Finally, culture is as much about what we hear as what we see. That's why at the outset of any effort to improve organizational functioning, it is helpful to listen to how people describe performance issues and problems. Employees at sites successful in moving toward the injury-free culture tend to express optimism about safety and their ability to influence it, even if they are not in charge. You seldom hear statements of helplessness, that is, expressions that things are "outside our control" or someone else's responsibility. These statements demonstrate a lack of ownership and represent a serious barrier to high performance.

Such statements could include:
• We have injuries because our people and our equipment are getting older.
• People are getting hurt because they do dumb things.
• Our supervisors are too focused on production.
• Our people are too busy these days to pay attention to safety like they used to.
• We have a safety department; the numbers are their job.
• You can't trust the benchmark numbers; we are the only ones who report everything.
• The worker's compensation system rewards people who are injured.

Helplessness statements can be most damaging when they are made by senior leaders or when they are made in the context of an effort to create an injury-free culture. The higher the level of the person using helplessness statements, the less likely he will be challenged--and the more likely everyone below that person will take that as an excuse to fail. If I hear my boss say we don't hit safety targets "because people do dumb things," you can bet that people "doing dumb things" will be my first finding in the next investigation.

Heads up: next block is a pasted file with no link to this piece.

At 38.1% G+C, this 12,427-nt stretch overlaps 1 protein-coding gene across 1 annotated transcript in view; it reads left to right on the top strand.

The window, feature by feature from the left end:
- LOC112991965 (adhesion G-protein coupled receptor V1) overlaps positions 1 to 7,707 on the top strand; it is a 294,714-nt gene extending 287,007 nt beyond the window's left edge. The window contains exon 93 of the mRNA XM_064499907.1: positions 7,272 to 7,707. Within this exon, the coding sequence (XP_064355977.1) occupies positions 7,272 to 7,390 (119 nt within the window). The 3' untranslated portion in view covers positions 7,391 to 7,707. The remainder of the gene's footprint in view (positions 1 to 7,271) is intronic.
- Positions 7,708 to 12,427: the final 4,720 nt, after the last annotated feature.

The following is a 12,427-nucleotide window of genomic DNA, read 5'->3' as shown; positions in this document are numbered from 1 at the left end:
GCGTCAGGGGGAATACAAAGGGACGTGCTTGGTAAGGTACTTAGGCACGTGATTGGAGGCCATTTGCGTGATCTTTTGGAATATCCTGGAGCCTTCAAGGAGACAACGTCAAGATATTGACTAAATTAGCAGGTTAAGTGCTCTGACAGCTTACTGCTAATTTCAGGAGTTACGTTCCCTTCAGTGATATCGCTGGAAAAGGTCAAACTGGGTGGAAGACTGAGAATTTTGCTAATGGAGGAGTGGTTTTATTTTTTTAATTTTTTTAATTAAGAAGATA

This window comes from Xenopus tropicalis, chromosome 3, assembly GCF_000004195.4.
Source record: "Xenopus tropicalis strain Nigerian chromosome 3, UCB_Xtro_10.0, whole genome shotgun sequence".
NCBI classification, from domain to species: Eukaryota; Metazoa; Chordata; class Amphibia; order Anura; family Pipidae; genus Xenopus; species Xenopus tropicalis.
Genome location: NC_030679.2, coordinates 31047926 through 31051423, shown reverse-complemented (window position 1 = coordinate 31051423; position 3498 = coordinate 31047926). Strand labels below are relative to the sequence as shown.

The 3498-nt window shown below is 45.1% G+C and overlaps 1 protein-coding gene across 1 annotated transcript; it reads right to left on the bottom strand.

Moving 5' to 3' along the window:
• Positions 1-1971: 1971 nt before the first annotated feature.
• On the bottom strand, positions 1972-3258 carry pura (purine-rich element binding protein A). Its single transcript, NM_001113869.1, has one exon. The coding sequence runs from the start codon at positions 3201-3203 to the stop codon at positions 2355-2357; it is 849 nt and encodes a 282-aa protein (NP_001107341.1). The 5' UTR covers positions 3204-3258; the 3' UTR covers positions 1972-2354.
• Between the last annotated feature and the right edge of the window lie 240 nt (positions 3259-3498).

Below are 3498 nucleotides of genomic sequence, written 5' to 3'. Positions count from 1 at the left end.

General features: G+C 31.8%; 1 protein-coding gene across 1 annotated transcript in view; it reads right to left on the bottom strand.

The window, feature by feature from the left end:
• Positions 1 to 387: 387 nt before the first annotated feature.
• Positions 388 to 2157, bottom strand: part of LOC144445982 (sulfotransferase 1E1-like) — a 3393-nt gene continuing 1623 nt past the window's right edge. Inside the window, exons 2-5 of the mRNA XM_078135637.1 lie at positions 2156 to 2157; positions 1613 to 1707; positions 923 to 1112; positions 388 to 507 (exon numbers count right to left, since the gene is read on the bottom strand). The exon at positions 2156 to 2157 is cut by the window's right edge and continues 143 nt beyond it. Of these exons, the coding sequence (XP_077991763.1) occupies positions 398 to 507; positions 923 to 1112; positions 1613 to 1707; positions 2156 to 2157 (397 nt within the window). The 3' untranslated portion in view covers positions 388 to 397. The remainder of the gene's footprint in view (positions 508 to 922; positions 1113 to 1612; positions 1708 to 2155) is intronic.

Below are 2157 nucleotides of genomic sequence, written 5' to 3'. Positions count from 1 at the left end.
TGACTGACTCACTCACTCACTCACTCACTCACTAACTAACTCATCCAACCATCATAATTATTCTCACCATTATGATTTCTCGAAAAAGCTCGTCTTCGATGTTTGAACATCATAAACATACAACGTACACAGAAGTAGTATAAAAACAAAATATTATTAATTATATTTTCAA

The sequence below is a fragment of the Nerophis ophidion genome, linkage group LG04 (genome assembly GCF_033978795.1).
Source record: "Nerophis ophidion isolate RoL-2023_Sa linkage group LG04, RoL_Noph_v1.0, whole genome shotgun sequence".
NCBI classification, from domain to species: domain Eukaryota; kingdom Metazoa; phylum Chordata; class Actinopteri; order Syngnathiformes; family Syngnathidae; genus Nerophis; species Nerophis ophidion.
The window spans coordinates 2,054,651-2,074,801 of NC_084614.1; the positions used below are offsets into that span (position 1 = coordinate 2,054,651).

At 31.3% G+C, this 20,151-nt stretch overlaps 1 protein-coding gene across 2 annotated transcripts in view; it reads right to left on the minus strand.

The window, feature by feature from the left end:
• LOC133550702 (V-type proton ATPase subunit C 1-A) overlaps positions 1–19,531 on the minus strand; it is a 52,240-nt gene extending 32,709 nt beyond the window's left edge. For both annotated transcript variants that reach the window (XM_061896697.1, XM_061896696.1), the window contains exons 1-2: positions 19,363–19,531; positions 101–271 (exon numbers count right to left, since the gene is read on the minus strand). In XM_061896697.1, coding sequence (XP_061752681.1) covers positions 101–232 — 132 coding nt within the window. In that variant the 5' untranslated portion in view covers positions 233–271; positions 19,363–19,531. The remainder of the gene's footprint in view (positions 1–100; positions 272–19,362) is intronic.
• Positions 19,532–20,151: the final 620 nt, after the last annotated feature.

Helplessness stems from a simplistic view of what creates outcomes (for instance, framing accident causation as "either/or" rather than the result of a complex system). It is outwardly focused and tends to encourage blame. Individuals caught in the helplessness trap seldom recognize it and rarely acknowledge their own role in unfavorable outcomes, for instance, their own lack of commitment or leadership.

In other words, helplessness is diametrically opposed to ownership. If it is persistent enough, helplessness--particularly among senior leaders--creates an atmosphere of pessimism. One senses in these organizations that people do not believe they can succeed and that the "world is working against them." Overcoming this inertia can be a significant challenge. By being aware of this trap, however, and consciously articulating messages that counter them, leaders can offset cultural pessimism and ensure the right conditions for working toward an injury-free culture.

Building on the Foundation
In this article we have highlighted two important factors that you will find in organizations with a culture that supports injury-free performance. First is clarity on what "injury free" really means and the definition of success. Next is unequivocal ownership at the most senior level of the organization. In future installments, we will explore other factors that build on this foundation: the move away from a focus on injury prevention to one on exposure reduction, the metrics and measures critical to injury-free performance, and, finally, the role of true employee engagement for sustainability.

This article originally appeared in the August 2007 issue of Occupational Health & Safety.